We can 3D print a heck of a lot of all things now, from small toys to candies to full-sized kayaks. MX3D, though, wants to 3D print something entirely unheard of: an entire steel bridge. And they want to do it right in mid-air.
Using six-axis robots that can fabricate using metal and resin, the company will build a 24-foot-long bridge over a canal in Amsterdam. Instead of fabricating the parts in a shop before installing them on site, though, their robot will perform the manufacturing directly on the location, building the bridge piece by piece from either side of the canal all the way to a meeting spot in the center.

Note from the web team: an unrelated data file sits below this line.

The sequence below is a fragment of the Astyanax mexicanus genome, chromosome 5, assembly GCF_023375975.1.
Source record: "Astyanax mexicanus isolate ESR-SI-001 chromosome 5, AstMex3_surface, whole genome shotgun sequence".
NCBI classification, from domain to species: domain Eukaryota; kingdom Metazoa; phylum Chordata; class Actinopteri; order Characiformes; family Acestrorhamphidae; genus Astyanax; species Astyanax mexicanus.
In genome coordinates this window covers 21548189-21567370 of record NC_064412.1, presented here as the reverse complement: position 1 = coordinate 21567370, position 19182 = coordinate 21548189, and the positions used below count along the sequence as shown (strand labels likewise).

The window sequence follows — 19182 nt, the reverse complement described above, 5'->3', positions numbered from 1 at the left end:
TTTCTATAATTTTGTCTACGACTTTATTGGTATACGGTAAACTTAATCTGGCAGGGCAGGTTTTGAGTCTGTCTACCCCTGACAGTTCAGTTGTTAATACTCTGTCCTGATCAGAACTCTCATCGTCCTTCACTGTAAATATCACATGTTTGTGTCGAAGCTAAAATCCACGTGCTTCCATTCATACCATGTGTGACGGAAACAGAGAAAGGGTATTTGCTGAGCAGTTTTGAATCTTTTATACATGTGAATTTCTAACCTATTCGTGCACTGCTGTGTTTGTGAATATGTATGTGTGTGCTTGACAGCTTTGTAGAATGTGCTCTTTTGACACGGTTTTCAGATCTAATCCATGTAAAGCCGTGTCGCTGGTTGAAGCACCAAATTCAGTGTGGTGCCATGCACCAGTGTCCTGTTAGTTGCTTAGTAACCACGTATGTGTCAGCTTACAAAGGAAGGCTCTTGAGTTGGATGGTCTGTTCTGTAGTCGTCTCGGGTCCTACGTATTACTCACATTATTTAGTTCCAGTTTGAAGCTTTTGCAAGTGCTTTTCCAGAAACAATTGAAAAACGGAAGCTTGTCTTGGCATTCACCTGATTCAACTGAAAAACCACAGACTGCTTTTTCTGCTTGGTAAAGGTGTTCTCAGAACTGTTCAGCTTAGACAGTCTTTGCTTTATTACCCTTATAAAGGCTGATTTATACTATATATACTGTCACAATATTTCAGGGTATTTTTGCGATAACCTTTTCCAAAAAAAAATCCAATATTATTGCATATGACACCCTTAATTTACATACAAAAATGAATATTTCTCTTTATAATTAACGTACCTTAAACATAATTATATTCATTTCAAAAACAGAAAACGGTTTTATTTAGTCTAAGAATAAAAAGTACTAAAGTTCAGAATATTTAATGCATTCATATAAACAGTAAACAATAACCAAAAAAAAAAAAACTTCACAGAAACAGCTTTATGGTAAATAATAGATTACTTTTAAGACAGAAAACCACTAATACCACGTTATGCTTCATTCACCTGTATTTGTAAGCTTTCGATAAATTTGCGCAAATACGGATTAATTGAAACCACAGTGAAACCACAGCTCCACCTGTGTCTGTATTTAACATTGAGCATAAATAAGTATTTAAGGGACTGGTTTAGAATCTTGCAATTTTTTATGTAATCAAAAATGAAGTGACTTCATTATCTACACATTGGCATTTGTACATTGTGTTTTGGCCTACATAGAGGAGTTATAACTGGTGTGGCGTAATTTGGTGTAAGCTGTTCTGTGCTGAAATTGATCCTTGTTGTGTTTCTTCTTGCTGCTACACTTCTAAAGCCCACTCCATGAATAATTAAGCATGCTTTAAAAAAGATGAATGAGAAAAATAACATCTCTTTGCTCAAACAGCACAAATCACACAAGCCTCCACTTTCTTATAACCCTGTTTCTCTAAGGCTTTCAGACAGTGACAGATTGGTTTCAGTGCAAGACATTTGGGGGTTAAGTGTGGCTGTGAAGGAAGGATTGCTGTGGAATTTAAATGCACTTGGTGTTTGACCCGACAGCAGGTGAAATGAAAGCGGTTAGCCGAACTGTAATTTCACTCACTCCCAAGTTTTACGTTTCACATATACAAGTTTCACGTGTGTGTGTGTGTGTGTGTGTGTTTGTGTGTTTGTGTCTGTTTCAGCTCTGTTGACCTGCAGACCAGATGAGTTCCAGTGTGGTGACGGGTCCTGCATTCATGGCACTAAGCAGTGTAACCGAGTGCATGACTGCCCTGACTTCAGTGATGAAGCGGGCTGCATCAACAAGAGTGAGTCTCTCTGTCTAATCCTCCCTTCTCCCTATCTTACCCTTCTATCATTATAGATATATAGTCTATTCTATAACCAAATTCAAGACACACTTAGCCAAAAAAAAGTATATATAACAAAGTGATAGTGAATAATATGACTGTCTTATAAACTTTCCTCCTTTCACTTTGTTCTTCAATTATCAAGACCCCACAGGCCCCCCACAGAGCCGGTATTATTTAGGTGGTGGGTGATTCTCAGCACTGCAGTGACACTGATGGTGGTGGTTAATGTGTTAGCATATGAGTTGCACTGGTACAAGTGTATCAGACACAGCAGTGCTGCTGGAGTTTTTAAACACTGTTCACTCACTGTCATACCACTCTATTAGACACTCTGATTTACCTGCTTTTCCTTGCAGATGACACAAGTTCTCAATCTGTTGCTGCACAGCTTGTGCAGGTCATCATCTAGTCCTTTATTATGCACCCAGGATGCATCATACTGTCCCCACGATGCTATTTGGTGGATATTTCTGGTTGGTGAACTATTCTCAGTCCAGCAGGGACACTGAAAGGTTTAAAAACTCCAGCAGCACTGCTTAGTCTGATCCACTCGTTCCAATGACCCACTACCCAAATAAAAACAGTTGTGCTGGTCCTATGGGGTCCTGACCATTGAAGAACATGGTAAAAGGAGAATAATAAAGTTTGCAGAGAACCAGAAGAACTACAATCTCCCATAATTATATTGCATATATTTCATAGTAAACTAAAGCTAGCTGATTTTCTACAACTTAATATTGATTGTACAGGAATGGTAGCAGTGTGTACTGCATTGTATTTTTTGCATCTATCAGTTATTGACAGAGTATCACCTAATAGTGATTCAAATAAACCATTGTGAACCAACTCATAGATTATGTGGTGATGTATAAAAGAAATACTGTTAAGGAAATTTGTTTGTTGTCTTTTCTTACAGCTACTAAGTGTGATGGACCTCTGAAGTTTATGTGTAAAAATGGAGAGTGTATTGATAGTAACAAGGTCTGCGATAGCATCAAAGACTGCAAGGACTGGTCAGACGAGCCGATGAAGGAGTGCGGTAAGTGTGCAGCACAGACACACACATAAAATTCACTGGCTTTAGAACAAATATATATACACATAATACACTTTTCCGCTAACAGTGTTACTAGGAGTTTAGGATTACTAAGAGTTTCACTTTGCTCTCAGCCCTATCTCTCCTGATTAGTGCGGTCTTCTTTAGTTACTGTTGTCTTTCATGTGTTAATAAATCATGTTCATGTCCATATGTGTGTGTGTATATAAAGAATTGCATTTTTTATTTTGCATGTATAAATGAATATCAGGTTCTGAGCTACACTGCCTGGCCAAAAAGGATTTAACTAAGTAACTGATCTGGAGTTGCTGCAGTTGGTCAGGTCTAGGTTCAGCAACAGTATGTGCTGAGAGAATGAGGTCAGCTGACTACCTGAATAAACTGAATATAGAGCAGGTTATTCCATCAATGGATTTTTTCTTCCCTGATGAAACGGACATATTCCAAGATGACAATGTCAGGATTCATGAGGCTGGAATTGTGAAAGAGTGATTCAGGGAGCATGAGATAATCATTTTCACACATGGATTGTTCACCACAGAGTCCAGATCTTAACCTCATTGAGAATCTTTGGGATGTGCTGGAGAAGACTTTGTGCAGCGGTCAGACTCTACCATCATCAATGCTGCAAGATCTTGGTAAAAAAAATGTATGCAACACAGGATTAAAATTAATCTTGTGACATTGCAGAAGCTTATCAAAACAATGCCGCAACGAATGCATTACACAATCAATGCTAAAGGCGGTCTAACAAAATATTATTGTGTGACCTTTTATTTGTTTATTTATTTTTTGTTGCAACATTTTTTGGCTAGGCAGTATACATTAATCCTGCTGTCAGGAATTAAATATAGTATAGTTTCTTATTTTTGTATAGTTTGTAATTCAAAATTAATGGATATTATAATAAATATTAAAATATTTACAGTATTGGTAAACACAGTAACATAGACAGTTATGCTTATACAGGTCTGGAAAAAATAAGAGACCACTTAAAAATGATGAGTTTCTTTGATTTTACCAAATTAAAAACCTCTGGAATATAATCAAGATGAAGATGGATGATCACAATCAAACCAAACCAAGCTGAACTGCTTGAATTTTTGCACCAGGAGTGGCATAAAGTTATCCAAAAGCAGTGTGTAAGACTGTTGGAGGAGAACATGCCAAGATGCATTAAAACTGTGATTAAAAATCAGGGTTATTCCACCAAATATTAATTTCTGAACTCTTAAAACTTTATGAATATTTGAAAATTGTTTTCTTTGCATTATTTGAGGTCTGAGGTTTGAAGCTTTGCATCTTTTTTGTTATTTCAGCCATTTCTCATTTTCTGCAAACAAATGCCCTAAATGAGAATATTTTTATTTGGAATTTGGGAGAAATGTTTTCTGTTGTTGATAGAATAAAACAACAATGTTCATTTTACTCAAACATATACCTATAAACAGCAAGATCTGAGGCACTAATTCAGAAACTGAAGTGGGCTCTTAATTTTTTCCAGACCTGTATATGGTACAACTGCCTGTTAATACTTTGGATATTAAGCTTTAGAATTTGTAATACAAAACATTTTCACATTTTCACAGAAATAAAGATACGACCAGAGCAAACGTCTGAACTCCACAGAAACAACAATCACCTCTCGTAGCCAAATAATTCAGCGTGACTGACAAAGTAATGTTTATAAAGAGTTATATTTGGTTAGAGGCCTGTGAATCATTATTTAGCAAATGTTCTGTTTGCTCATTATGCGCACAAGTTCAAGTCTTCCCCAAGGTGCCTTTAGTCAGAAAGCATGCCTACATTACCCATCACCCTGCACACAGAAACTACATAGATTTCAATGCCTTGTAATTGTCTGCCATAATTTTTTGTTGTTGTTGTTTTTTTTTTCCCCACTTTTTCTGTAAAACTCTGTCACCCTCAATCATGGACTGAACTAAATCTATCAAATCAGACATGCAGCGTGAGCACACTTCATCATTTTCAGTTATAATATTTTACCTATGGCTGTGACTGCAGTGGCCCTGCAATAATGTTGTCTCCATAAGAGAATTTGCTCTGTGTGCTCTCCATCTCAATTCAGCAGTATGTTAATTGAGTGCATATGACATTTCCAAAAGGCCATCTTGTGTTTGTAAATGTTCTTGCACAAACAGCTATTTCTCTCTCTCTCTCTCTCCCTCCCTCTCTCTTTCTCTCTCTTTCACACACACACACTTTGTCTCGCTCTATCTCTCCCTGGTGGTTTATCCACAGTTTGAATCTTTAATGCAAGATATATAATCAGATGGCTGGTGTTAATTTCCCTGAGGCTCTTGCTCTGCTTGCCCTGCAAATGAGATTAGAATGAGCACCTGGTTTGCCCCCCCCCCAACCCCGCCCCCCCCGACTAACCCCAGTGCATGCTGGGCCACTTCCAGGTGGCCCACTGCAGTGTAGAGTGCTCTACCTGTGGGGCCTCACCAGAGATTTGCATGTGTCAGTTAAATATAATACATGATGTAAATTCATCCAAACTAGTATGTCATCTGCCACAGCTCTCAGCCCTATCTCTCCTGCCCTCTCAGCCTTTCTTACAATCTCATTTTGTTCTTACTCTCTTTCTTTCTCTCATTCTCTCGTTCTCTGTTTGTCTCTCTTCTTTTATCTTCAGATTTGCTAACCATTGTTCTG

MX3D’s 3D-printing robots don’t have a printing bed like traditional desktop printers. Instead, the material is extruded right on the building spot, with the robot moving along a track in order to build sections above the canal. Rather than a fixed track, though, the robots will also 3D-print the tracks as they go, building them towards any direction, making for highly-dynamic building capabilities.
According to the company, the bridge they’re building will be an arc-shaped structure, with intricate ornamentation that will showcase the capabilities of the robots. Designed by Joris Laarman, the as-of-yet unnamed bridge will be made from a steel composite developed by the University of Delft, giving it the strength necessary to support foot traffic across the canal. It is expected to take two months to construct.
MX3D is currently working with various partners, including the City of Amsterdam, Autodesk, and ABB Robotics, in drawing up plans for the project. It is scheduled to commence the actual printing in 2017.